"Bill Russell's life story is only incidentally about basketball. For him the sport was not a life; it was his vehicle for social change, a platform that showcased his vision for America as much as his athletic talent. In his magnificent biography, Aram Goudsouzian captures the nuance and meaning of Russell's career. After reading the book, one will never look at Russell or sports in quite the same way."—Randy Roberts, Purdue University

"Brings back the excitement of the great days of the NBA and its legendary players, led by the king of them all, Bill Russell. Best book I've read on basketball in 40 years."—Bill McSweeny, co-author, with Bill Russell, of Go Up for Glory
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Product Details

  • Hardcover: 448 pages
  • Publisher: University of California Press (May 1, 2010)
  • Language: English
  • ISBN-10: 0520258878
  • ISBN-13: 978-0520258877
  • Product Dimensions: 9 x 5.9 x 1.5 inches
  • Shipping Weight: 1.8 pounds
  • Average Customer Review: 4.6 out of 5 stars  See all reviews (9 customer reviews)
  • Amazon Best Sellers Rank: #816,585 in Books (See Top 100 in Books)

More About the Author

Aram Goudsouzian is Chair of the Department of History at the University of Memphis. He grew up in Winchester, Massachusetts. He earned his B.A. from Colby College and his Ph.D. from Purdue University. He is the author of "Down to the Crossroads: Civil Rights, Black Power, and the Meredith March Against Fear," "King of the Court: Bill Russell and the Basketball Revolution," "The Hurricane of 1938," and "Sidney Poitier: Man, Actor, Icon."

Customer Reviews

4.6 out of 5 stars
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Most Helpful Customer Reviews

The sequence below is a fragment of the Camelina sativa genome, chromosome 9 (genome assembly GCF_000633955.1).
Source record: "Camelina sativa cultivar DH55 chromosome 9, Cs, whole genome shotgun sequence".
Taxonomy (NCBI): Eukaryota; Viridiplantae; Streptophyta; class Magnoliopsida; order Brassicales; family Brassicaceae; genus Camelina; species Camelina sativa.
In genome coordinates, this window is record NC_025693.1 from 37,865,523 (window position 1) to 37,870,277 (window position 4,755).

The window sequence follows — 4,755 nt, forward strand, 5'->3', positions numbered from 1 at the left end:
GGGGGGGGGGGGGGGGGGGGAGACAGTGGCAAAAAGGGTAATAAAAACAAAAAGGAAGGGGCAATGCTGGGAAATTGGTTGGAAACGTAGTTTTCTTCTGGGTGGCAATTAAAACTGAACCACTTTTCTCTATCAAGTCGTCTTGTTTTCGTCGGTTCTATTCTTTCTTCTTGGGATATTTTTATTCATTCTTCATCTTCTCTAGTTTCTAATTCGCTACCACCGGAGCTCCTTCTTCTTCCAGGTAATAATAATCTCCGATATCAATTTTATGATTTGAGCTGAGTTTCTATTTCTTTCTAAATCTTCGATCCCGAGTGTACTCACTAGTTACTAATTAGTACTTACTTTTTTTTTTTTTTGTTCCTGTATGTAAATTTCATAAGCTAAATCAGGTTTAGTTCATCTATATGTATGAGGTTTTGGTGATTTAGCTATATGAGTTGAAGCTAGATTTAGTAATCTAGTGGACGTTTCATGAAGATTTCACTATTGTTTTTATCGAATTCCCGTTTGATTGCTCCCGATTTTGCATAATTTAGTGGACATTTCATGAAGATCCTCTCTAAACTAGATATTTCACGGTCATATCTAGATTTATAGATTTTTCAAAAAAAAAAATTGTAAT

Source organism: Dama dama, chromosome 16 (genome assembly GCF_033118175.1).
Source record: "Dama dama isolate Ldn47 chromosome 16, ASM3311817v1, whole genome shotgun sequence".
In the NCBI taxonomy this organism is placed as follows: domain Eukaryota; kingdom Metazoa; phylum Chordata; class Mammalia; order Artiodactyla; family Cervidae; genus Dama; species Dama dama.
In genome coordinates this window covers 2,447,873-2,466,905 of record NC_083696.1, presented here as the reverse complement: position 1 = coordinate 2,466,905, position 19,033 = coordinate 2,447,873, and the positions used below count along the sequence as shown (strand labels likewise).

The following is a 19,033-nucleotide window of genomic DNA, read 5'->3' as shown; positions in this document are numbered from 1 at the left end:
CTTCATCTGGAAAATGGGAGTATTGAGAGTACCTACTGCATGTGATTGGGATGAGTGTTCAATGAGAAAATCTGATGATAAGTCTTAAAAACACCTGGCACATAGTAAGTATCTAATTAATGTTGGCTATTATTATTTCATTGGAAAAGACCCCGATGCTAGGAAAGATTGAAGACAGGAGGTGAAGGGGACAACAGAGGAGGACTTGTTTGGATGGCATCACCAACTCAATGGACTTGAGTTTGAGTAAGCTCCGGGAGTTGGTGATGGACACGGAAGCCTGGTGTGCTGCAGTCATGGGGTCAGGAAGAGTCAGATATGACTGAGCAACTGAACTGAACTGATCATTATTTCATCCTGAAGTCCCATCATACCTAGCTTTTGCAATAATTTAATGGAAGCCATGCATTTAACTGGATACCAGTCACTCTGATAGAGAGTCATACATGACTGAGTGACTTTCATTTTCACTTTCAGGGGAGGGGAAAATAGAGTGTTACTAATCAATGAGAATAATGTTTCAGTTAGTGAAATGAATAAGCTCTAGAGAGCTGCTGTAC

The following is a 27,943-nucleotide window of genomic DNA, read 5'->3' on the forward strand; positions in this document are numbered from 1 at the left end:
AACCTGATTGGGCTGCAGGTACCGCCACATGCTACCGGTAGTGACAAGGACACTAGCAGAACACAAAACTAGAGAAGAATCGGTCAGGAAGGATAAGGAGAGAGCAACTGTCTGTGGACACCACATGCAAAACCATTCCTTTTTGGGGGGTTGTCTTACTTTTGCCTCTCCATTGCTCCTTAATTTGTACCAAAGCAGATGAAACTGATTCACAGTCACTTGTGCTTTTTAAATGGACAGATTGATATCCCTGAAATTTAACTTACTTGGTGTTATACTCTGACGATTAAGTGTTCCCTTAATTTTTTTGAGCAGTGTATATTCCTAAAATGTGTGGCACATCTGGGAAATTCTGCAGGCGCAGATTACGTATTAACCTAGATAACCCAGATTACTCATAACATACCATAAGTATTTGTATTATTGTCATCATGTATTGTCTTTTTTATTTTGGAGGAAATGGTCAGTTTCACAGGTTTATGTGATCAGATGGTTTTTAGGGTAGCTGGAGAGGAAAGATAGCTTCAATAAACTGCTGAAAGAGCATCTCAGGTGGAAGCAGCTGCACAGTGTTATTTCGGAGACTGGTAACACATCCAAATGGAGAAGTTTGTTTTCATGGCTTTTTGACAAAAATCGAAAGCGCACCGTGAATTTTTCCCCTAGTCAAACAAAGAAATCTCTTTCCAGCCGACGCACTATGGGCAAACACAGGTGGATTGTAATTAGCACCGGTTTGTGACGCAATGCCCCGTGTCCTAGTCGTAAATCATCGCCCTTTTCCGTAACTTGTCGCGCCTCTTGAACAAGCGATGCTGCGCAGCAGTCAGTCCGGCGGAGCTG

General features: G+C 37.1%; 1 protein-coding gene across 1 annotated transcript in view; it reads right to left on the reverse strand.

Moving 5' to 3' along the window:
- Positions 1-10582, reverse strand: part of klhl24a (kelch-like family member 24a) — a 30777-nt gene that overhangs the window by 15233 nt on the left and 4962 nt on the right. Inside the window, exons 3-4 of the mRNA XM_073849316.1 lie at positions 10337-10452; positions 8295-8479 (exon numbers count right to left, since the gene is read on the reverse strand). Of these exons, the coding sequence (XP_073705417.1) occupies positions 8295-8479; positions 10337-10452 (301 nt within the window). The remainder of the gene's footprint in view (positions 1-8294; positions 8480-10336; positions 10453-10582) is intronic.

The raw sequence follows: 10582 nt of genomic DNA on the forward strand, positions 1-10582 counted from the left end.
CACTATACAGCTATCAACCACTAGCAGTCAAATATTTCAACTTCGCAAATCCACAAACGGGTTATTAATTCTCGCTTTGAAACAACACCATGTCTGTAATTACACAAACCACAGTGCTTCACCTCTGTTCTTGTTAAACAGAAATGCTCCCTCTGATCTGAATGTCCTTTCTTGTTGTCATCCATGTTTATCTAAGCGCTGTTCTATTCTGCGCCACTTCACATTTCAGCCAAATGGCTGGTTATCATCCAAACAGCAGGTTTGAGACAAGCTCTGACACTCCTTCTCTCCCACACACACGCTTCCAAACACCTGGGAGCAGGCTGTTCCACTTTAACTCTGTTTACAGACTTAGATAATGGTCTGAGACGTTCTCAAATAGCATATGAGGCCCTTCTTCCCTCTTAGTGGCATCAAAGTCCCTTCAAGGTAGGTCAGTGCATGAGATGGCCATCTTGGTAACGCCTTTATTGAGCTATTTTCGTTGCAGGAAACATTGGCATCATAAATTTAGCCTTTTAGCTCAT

10 of 10 people found the following review helpful By John M. Smith on June 24, 2010
Format: Hardcover
No basketball player defined the sixties the way that Bill Russell did. From 1959 to 1969, Russell led the Boston Celtics to ten NBA championships, including eight straight.* During this period, Russell was the central force of the greatest dynasty in the history of the sport. The Celtics helped transform the NBA from an obscure professional basketball league into a prominent sport that has become an important part of American popular culture and entertainment.

Russell's Celtics revolutionized the NBA. Before he joined the Celtics in 1956, professional basketball was essentially a lily-white, slow, earthbound sport. But Russell helped change all of that. He infused a black aesthetic into basketball and altered the patterns of the game. The changes could be seen in the way Russell rebounded the ball: he flew into the air, snatched the ball off the rim, and in one motion whipped an outlet pass to Bob Cousy or K.C. Jones, igniting a fast-break. Traditionally, basketball coaches taught their players never to leave their feet on defense. Russell ignored this rule. He leaped off the parquet floor and blocked shots, frustrating and intimidating shooters. Sometimes he simply jumped and caught a player's errant shot in midair. Russell's defense stretched the possibilities of the game. He cultivated a faster and more athletic sport.